June 26, 2015

Ruling sets stage for family of Joshua Salvato to receive $2.3 million award

(PALM BEACH GARDENS, Fla.) A federal appeals court yesterday upheld a lower court jury verdict that Marion County Sheriff’s Deputy Lauren Miley violated the civil rights of Joshua Salvato when she used excessive force that resulted in the death of the unarmed 21-year-old.

The U.S. Court of Appeals for the 11th Circuit also denied Miley’s appeal that she is entitled to qualified immunity against damages. This ruling paves the way for the family of Joshua Salvato who was shot and killed nearly three years ago to receive $2.3 million in restitution.  The decision upholds the May 2014 jury verdict and also the judgment issued on June 30, 2014 by U.S. District Court Judge William Terrell Hodges that upheld the jury restitution award to Salvato’s family.

“We are pleased that the 11th Circuit affirmed the jury verdict and restitution award – issued after much deliberation during an eight-day trial – and Judge Hodges judgement,” said plaintiffs’ attorney Theodore Leopold, of Cohen Milstein Sellers & Toll PLLC. “It underscores the message that Deputy Lauren Miley is not above the law and that this law enforcement position does not protect her from being held accountable for her actions.”

The federal lawsuit charged that Joshua Salvato, of Summerfield, Fla., was deprived of his civil rights as a U.S. citizen under both the Fourteenth and the Fourth Amendments to the U.S. Constitution. According to the complaint, on July 6, 2012, Deputy Miley responded to a 911 call concerning an alleged disturbance along a local highway.  Upon finding Salvato walking along the road, she asked if he was carrying a weapon and confirmed that the only item in his pockets was a piece of bread.  Despite having no cause to place Salvato under arrest or take him into custody, Miley called for backup.  When Deputy Norman Brown arrived he shoved Salvato’s face onto the ground and the two deputies attempted to handcuff him, without any justification of a crime being committed.  Salvato escaped from their grasp and was moving away from the deputies when he was shot and mortally wounded.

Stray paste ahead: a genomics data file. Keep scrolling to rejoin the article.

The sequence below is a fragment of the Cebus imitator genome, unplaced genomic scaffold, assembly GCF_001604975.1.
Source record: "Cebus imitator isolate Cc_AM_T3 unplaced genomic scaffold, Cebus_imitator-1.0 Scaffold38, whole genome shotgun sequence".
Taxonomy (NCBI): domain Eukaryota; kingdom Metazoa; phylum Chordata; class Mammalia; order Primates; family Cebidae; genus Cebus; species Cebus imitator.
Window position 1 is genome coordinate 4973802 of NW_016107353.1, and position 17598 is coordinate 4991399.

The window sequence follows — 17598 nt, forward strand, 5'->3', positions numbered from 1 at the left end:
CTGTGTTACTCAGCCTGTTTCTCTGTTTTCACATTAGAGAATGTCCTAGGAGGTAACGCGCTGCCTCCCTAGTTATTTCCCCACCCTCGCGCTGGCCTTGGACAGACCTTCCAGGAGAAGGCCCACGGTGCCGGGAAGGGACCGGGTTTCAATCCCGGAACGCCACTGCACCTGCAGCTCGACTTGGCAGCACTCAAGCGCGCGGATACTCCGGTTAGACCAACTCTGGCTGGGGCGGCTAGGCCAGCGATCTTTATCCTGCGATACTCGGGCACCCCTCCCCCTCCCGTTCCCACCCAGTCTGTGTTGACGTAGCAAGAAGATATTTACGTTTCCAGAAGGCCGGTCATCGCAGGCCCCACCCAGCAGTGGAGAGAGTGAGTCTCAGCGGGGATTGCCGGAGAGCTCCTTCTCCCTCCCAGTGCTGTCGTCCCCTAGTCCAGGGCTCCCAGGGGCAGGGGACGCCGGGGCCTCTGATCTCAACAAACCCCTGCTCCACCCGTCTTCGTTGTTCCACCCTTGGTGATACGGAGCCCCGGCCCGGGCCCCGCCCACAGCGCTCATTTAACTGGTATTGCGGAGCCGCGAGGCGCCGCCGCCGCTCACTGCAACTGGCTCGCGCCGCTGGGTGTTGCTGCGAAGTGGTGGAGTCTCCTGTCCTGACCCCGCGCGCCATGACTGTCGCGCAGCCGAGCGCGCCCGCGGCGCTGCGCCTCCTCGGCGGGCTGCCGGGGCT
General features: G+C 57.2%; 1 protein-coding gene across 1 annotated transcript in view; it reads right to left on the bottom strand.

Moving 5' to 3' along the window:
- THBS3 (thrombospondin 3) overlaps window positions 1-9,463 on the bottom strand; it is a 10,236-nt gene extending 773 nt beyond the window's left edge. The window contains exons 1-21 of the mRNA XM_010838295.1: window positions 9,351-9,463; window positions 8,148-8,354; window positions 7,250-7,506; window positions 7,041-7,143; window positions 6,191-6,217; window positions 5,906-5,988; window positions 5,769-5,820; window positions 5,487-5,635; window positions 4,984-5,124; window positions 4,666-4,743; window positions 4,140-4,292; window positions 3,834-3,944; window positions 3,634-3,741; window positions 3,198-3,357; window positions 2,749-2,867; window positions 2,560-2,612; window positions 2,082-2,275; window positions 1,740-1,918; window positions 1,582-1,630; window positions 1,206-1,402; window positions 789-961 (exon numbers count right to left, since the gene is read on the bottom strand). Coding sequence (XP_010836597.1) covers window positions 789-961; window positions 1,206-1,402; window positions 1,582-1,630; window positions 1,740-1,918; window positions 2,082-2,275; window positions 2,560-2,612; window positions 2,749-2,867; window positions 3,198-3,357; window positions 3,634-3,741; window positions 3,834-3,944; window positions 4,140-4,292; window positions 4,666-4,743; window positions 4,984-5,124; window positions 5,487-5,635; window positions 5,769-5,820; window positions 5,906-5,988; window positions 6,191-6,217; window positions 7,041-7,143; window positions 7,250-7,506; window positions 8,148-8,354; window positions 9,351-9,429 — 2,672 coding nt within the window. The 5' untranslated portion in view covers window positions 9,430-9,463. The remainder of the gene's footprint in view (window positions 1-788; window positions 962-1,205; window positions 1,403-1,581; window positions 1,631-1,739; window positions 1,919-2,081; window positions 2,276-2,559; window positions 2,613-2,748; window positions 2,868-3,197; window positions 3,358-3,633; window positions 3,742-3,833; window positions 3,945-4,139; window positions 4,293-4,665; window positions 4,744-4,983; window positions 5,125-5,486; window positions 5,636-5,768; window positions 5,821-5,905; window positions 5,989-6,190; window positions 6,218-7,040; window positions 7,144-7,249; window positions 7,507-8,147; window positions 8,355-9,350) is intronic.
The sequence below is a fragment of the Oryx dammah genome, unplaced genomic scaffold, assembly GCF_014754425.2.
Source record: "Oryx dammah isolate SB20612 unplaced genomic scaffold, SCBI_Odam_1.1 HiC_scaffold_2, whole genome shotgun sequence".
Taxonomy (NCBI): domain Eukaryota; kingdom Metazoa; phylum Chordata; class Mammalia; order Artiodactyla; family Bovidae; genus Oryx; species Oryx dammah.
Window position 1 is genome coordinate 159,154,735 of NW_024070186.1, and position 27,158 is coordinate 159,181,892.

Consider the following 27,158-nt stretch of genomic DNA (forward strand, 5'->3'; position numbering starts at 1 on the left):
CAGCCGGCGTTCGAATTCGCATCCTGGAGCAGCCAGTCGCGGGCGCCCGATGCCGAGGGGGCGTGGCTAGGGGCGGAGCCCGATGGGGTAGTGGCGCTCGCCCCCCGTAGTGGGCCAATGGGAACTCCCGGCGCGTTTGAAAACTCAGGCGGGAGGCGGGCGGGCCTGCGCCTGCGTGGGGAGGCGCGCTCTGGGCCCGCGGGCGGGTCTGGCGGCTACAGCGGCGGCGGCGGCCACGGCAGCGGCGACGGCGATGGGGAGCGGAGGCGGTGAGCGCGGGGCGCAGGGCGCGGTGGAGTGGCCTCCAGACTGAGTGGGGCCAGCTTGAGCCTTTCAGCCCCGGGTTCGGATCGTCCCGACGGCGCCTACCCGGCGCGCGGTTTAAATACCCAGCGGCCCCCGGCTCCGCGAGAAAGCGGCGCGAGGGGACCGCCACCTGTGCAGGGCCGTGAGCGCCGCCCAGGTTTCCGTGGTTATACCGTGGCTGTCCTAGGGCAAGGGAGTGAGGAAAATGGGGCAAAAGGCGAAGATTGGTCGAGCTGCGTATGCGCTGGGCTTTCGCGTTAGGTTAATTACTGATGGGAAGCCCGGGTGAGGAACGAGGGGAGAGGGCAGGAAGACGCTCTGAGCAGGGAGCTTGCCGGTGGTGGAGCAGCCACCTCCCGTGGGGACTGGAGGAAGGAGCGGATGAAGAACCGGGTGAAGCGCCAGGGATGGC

A key piece of evidence in the trial was the patrol car’s dashboard camera. The camera footage established that Miley pulled out her service pistol and opened fire, shooting Salvato in the abdomen as he was retreating from her.  As Salvato lay face down in the middle of the road bleeding to death, Miley handcuffed him and Brown then tasered him 12 consecutive times over six minutes, prior to Salvato dying of his gunshot wound.

The U.S. District Court jury also found Brown guilty of using excessive deadly force and both Brown and Marion County Sheriff Chris Blair guilty of violating Salvato’s civil rights.  The 11th Circuit reversed the jury verdict against Blair stating that his failure to investigate the matter or discipline Miley and Brown did not constitute a violation of Salvato’s civil rights.

In addition to Leopold, Joshua Salvato’s father Vincent Salvato, is represented in his civil lawsuit by attorneys Antonio M. Romanucci of Romanucci & Blandin, LLC, and Janet Varnell of Varnell & Warwick, P.A.   

Opinion - June 25, 2015